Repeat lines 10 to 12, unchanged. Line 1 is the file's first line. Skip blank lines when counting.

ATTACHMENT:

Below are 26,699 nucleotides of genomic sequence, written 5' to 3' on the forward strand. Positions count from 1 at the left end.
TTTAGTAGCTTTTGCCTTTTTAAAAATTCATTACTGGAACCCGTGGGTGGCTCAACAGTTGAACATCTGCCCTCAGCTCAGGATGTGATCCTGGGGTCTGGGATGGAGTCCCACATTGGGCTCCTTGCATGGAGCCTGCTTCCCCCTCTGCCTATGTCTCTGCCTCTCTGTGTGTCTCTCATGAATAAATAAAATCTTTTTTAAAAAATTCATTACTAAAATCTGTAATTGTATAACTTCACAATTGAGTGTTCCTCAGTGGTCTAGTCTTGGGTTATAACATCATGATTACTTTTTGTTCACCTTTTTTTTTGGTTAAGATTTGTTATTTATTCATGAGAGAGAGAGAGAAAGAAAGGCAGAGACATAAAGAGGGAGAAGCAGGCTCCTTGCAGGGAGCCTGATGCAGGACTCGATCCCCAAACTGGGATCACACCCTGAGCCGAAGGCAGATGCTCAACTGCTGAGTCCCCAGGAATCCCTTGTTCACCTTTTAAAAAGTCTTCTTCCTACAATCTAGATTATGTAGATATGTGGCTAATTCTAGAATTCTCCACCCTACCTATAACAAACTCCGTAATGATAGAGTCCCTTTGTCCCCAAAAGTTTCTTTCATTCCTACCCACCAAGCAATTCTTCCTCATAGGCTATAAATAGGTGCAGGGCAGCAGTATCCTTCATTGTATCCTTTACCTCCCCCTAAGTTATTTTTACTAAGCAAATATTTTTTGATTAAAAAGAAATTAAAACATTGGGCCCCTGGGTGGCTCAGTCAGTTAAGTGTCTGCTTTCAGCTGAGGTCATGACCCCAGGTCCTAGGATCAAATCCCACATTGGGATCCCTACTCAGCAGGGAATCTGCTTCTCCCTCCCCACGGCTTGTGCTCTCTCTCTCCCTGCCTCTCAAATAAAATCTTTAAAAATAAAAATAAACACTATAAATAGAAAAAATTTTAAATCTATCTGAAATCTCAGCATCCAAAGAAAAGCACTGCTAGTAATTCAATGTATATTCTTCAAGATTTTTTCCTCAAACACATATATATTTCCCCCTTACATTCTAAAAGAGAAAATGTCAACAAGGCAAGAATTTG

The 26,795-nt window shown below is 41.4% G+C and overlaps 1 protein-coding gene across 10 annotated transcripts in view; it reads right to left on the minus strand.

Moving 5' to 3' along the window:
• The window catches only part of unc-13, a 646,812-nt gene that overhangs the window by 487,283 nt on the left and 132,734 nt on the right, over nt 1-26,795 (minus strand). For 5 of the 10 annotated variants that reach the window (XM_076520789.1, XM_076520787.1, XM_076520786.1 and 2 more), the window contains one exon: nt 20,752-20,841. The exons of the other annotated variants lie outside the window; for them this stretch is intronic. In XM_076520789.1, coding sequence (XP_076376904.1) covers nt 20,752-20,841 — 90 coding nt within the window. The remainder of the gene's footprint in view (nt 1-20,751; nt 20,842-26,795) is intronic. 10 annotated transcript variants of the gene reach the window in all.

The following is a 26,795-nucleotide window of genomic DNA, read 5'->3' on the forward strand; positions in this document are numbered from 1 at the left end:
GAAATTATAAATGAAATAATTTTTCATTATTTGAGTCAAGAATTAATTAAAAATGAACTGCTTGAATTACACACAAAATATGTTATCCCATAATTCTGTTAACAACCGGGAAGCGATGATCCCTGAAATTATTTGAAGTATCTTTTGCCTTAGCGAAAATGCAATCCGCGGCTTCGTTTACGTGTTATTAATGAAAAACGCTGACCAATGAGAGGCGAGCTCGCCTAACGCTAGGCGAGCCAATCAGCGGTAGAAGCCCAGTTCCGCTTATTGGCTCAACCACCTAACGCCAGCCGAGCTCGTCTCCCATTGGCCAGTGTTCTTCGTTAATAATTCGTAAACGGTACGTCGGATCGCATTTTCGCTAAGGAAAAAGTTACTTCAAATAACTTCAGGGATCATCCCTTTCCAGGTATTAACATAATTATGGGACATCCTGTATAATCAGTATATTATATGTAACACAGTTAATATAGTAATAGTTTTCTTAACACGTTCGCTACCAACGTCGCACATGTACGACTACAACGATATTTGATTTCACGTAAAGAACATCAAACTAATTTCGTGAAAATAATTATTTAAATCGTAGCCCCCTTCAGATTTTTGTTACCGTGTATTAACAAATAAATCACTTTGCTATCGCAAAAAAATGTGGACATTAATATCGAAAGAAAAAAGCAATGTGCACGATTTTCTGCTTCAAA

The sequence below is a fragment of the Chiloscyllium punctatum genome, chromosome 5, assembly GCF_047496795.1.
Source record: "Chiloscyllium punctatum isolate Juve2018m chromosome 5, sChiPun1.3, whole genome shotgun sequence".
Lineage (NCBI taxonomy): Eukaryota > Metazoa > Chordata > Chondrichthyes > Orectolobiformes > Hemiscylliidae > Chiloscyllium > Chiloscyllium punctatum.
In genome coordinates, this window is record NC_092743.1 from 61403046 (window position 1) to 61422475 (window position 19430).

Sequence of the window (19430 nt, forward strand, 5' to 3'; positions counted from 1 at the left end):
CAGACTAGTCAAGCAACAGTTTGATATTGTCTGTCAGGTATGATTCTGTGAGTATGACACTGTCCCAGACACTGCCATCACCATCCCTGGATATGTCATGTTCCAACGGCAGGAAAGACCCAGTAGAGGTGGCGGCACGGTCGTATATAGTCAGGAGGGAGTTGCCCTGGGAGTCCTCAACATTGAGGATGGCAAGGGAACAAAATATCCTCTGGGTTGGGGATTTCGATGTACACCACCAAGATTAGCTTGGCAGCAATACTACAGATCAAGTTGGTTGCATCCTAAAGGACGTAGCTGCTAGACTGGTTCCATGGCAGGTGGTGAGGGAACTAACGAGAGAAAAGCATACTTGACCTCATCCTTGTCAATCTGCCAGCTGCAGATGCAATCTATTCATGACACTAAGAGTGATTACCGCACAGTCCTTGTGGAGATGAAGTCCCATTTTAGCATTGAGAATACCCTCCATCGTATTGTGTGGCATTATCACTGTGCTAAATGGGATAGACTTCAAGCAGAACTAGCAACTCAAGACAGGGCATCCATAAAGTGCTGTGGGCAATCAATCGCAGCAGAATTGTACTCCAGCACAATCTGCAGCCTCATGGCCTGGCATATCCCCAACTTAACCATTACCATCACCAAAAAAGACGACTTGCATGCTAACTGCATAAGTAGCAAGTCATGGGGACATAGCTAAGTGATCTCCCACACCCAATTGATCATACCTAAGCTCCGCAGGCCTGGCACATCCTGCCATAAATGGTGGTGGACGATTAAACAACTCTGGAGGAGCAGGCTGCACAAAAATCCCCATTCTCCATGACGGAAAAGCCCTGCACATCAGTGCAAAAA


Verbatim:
Lineage (NCBI taxonomy): Eukaryota > Metazoa > Chordata > Chondrichthyes > Orectolobiformes > Hemiscylliidae > Chiloscyllium > Chiloscyllium punctatum.
In genome coordinates, this window is record NC_092743.1 from 61403046 (window position 1) to 61422475 (window position 19430).

Sequence of the window (19430 nt, forward strand, 5' to 3'; positions counted from 1 at the left end):